Tuesday, 1 March 2011
Hasluck Electorate: Veterans Support Networks
I stand here today to draw attention to the good work of the veterans support networks in Hasluck. These groups play a vital role in identifying those veterans with health needs and who are isolated in society. It is a travesty that we can call on these people to fight and die for us overseas, but when it comes to their welfare at home we are often found wanting. Groups such as the Men’s Health Peer Education Unit, on Newburn Road in High Wycombe, pick up the slack that has been left by government. Men such as Phil Quartermaine, Lester Leaman and Peter Cowley give these veterans a place to go where they can find advice on a range of issues and talk through their mental and physical health needs. The work that these people do for the community is unquantifiable and so is the generosity of Maria So, the owner of the Newburn pharmacy, who has donated one of her clinical rooms, which the men’s health group can use for meetings.
One of the main things that I hear from people when I go doorknocking or appear at local events is a yearning for a time when we all knew our neighbours, when we had street parties and when there was a greater sense of community. This is the sort of work that these veterans health groups do. They provide a place for Australia’s war veterans and their families to sit, talk and listen to each others stories. For many veterans, sadly, this is the only family that they have.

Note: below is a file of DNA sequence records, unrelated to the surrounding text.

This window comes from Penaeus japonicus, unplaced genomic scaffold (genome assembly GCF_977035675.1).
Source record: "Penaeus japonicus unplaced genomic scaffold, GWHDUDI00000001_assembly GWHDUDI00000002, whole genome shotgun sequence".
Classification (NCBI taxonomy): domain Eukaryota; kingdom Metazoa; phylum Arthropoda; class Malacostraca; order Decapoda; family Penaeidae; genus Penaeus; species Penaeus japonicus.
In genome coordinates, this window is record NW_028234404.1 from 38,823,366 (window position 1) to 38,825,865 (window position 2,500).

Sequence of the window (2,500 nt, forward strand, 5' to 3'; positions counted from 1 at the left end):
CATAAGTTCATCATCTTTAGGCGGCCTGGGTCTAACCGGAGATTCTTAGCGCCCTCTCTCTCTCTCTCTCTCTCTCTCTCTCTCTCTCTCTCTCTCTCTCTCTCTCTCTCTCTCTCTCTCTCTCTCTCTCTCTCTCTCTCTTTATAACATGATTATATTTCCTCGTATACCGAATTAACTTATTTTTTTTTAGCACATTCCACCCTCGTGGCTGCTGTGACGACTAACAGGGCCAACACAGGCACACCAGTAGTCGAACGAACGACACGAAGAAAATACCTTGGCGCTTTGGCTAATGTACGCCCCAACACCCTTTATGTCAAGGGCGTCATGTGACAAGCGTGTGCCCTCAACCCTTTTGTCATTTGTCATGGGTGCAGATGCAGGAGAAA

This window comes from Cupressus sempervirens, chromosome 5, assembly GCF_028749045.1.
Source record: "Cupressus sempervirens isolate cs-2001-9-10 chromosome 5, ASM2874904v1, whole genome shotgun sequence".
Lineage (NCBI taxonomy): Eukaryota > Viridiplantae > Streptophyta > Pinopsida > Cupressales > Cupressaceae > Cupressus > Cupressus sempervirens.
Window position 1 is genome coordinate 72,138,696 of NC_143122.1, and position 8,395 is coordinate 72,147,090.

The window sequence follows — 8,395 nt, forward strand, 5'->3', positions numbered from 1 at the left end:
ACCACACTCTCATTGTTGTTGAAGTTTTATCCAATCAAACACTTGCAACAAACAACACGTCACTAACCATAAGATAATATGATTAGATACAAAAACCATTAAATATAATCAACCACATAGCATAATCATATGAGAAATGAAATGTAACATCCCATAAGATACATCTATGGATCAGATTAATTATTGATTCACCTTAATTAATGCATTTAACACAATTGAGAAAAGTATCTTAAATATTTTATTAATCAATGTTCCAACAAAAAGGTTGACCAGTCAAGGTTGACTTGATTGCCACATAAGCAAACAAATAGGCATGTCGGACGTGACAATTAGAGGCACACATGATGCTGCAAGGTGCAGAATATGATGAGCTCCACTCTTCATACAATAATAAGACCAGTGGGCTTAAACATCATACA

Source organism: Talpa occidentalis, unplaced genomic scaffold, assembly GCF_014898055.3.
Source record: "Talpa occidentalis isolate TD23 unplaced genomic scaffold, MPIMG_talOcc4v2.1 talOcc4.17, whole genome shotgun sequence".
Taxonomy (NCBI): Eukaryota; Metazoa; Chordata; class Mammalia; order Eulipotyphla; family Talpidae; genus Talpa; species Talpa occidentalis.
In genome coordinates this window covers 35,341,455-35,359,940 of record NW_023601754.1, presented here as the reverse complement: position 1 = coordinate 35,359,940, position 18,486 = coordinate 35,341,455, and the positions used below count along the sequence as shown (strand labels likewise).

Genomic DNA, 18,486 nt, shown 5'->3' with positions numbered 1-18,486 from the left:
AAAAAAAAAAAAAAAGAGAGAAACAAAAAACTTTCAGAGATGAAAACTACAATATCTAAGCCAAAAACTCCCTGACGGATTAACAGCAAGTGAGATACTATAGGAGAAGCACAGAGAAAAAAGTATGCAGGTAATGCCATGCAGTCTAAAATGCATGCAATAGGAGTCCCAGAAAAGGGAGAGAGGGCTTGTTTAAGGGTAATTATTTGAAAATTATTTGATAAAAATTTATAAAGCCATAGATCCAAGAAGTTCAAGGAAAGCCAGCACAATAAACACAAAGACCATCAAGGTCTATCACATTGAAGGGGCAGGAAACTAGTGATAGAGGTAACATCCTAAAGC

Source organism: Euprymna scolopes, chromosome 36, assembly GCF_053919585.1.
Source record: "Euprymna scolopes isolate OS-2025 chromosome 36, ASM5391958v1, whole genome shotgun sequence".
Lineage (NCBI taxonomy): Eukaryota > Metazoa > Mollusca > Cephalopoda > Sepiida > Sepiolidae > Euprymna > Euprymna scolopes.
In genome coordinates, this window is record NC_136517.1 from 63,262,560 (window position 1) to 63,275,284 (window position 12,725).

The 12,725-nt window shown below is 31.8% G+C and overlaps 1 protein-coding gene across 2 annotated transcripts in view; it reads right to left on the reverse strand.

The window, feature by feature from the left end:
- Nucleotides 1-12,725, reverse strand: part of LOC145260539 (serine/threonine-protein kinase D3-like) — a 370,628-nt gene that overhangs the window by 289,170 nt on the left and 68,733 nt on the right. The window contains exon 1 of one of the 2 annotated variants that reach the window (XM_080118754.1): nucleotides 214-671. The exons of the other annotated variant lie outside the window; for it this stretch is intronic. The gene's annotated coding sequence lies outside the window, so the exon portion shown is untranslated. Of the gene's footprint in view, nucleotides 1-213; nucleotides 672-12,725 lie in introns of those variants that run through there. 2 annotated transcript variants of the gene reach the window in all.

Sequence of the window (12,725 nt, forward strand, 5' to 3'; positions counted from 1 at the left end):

Not-for-profit organisations like these provide our society with an invaluable service that needs more support from this government. Once again, I would like to thank all of those veterans support groups in Hasluck and commend them for the support they provide to our community. These are the people that make Australia great. They come together and provide the support that is needed in mateship and comradeship. They work through the issues, they share the pain of experiences and they talk about their health problems, which often men will not talk about or share with each other. They encourage that. They also invite the partners of each of the men who attend, so there becomes a gathering in which they are comfortable and in which they invite other people to talk to them about some of the challenges that they face and how to overcome those challenges.
But, more importantly, they have a great sense of pride in the fact that they fought for their country; they gave their all in order to defend and give us the freedoms that we enjoy in our society today. I want to commend them because it is through their leadership that they bring together not only the current Vietnam veterans but also many others who they believe need that hand that helps them through the final stages of their retiring years when they reflect on what they had, what they contributed to their country and what they have done since coming back. But I think the most important part is the comradeship and the friendship that is extremely strong within these groups.